Strong order intake and some very large orders support Siemens’ overall business, although Q1 net profits plunged 49% and revenue growth is seen to stay moderate. “There is still much to do before we achieve industry-leading margins in all our businesses,” CEO Joe Kaeser said in an analyst call today.
Reacting to lower net earnings Wärtsilä will lay off 1,200 employees globally, the Finnish company said in connection to its annual report. The order intake of Wärtsilä Energy Solutions’ business fell, CEO Jaakko Eskola noted, mainly due to “slower decision-making among our customers.”
Trinidad & Tobago’s Cove Power Plant is now running on a new LM2500 aero-derivative turbine following a $132 million plant expansion. For GE, it was the first gas turbine to be supplied and commissioned in Tobago – but it has already sold more than 2,200 units around the world.
Oman’s Duqm Integrated Power and Water project (DIPWP) will be driven by Siemens gas and steam turbines, as well as digital solutions. The €200 million contract marks Siemens’ largest order win in Oman, with project completion due in 2022.
California-based Sempra Energy has decided to sell its equity interests two utilities in Chile and Peru to focus on its LNG export ventures in North America. Sempra CEO Jeffrey W. Martin said “this planned sale allows us more focused capital investment in the U.S. and Mexico.”
Contrary to U.S. President Trump’s policies to strengthen the role of coal in America’s energy mix and support cash-strapped mining companies, the use of coal is falling faster than in the Obama-era. According to EIA estimates, the coal share of total power generation reached a new low of 28%, well below the 35% share of natural gas.
Hydraulic fracturing, commonly known as fracking, has been proposed as a solution to Australia’s current energy crisis, with advocates calling for the removal of state bans to allow the production of unconventional oil and gas resources. Matthew Meagher, researcher at Northern Australia and Landcare Research Programme says “fracking is cheaper than current renewable technologies and refurbishing old coal-fired plants.”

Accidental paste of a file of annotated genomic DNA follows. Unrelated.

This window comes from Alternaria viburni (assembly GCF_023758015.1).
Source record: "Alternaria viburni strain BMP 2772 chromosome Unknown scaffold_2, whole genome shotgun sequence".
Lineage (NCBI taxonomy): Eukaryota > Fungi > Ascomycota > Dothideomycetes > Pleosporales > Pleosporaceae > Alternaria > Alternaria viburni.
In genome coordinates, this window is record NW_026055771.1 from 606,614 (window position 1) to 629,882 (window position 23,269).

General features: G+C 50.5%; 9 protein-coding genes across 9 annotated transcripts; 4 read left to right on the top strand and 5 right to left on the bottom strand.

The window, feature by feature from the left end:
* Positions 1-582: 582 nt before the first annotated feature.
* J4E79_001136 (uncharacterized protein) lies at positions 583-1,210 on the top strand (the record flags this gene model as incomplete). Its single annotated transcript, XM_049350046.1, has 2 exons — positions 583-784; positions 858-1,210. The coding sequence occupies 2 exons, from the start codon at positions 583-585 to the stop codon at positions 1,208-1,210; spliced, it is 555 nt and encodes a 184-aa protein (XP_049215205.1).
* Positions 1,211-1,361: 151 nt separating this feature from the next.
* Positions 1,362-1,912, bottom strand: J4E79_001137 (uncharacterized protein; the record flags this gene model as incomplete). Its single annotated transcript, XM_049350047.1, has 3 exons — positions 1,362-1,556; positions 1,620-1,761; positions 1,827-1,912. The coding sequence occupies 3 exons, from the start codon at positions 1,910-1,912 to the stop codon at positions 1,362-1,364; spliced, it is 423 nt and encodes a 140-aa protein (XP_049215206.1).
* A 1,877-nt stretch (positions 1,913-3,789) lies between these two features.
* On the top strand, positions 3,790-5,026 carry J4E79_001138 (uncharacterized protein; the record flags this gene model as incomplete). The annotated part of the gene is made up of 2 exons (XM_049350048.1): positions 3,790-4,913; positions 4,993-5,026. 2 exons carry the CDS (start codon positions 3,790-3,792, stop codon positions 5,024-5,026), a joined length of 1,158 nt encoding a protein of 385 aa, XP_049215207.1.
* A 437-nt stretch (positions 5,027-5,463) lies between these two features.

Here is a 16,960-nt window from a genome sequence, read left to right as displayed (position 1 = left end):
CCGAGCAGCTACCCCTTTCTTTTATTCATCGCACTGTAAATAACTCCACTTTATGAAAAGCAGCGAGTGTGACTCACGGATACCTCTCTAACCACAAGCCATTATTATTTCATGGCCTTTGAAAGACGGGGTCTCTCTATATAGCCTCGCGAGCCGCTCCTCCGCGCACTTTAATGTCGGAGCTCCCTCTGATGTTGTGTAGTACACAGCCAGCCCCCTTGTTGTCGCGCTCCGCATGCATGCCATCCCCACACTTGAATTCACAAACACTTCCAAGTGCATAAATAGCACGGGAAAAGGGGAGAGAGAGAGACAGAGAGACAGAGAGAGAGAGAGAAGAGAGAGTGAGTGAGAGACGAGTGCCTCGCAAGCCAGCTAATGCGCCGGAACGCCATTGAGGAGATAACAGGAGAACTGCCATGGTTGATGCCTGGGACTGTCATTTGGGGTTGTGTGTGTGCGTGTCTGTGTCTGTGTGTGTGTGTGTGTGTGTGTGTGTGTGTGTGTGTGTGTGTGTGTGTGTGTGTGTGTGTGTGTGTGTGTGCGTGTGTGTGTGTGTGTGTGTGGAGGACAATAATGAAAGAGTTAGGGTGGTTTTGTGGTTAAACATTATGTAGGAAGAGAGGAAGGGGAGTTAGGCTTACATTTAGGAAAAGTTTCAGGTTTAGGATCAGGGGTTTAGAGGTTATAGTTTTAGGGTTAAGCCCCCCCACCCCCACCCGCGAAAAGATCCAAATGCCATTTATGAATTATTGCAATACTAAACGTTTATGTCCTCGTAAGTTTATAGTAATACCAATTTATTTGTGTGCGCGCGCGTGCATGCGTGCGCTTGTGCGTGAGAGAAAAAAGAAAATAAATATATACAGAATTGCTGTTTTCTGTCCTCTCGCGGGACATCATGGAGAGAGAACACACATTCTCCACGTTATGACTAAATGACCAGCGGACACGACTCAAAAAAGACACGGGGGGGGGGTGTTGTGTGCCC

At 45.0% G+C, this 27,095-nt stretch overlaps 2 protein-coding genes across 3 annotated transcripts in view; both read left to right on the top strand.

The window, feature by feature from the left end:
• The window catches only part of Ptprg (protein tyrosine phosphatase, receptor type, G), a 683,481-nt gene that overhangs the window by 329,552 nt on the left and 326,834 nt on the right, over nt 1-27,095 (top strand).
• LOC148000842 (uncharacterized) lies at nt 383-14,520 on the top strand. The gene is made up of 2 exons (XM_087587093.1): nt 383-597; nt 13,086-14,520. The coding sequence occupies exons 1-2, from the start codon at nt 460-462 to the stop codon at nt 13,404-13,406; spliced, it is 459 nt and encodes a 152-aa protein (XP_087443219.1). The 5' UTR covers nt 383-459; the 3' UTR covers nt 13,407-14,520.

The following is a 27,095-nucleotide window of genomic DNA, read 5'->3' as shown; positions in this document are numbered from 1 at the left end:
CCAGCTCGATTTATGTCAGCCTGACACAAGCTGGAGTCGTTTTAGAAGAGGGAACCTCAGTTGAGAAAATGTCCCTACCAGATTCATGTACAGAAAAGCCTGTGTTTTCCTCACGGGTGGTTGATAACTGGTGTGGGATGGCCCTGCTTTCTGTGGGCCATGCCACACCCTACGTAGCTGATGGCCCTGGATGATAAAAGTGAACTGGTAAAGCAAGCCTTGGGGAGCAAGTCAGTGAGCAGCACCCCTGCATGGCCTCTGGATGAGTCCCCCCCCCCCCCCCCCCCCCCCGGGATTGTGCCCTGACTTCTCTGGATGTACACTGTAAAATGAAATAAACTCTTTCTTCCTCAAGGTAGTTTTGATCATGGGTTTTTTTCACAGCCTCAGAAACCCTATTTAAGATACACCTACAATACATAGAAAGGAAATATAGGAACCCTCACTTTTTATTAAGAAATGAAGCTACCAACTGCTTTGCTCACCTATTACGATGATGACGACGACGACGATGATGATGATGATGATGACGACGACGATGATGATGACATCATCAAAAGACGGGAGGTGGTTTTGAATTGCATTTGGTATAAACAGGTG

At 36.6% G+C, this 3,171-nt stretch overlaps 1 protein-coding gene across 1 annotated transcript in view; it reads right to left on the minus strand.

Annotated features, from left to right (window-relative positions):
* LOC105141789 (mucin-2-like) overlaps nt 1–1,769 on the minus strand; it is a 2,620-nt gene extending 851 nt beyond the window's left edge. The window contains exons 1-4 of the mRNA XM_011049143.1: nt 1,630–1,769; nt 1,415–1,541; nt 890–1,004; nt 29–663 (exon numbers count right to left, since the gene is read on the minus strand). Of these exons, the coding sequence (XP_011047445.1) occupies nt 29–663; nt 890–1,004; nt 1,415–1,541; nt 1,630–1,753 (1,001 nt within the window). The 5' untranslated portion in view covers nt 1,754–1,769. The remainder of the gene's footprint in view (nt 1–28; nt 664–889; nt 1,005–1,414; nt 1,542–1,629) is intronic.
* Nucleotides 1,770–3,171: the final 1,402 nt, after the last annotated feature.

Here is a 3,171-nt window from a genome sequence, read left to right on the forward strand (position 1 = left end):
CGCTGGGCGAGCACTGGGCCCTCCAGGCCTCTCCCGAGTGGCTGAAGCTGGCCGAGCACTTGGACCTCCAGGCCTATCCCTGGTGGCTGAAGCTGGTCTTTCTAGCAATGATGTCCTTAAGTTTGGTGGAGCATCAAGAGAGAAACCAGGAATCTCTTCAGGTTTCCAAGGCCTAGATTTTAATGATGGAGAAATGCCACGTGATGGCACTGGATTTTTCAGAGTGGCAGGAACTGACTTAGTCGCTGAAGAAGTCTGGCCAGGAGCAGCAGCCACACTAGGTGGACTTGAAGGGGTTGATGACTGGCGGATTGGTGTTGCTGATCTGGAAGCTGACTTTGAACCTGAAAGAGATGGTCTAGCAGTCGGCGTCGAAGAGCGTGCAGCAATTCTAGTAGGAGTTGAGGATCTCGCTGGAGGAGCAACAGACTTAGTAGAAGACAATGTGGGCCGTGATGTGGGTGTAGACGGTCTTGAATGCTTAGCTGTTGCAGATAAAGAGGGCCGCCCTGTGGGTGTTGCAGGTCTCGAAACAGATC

Two Canadian utilities – New Brunswick Power (NB Power) and Nova Scotia Power (NSP) – have selected Siemens for new C$92.7 million (€ 60.95m) smart grid project. A new Energy System Platform (ESP) will optimize integration of renewables, ensure grid stability and manage decentralized distribution.
The German ‘coal commission’ has reached a historic decision over the weekend to shut down all of the country’s lignite- and hard coal-fired power plants in less than 20 years. By 2038, at the latest, no more electricity will be generated from coal and Germany’s coal-dependent federal states will get €40 billion in compensation.
China’s state-owned CNOOC is making a concerted effort to meet, and even overshoot, its target on capital expenditure. The company’s revised strategy follows President Xi Jinping's call for greater self reliance in the face of a growing economic slowdown.
Russia’s Gazprom has decided to invest another RUB 17.7 billion ($266m) on top of an earlier RUB 120.9 billion ($1.8bn) spent on the Sakhalin-III project in Russia’s Far East. The Sakhalin project is at the heart of Gazprom’s Eastern Gas Program, designed to establish a new export route for Russian gas to Asia-Pacific.
ContourGlobal Bonaire, the Caribbean arm of London-based ContourGlobal, has selected Wärtsilä to build a 6-MW energy storage on the island to accommodate greater supply of intermittent wind and solar energy. Works on the EPC project are underway and are due to be completed in April 2019.
Exiting coal – in addition to nuclear – is likely to propel up Germany’s energy costs by up to €54 billion, industry leaders warn. About 10 GW of coal-fired capacity could be taken off the grid by 2022, in a political move that would make the cost of gas-fired power generation a critical factor for the Germany’s economic competitiveness.
Drinking water in the Middle East needs to be generated in a highly energy-intensive process. According to IEA projections, the production of desalinated seawater in the Middle East will rise almost fourteen-fold to 2040, and there is a shift towards membrane-based desalination and away from fossil fuel-based thermal desalination.
Start-up of a new substation northwest of Baghdad reduces bottlenecks in electricity supply. The GE-built substation connects over 1,000 MW of installed capacity to the grid and is vital to reduce the risks of blackouts in the Iraqi capital.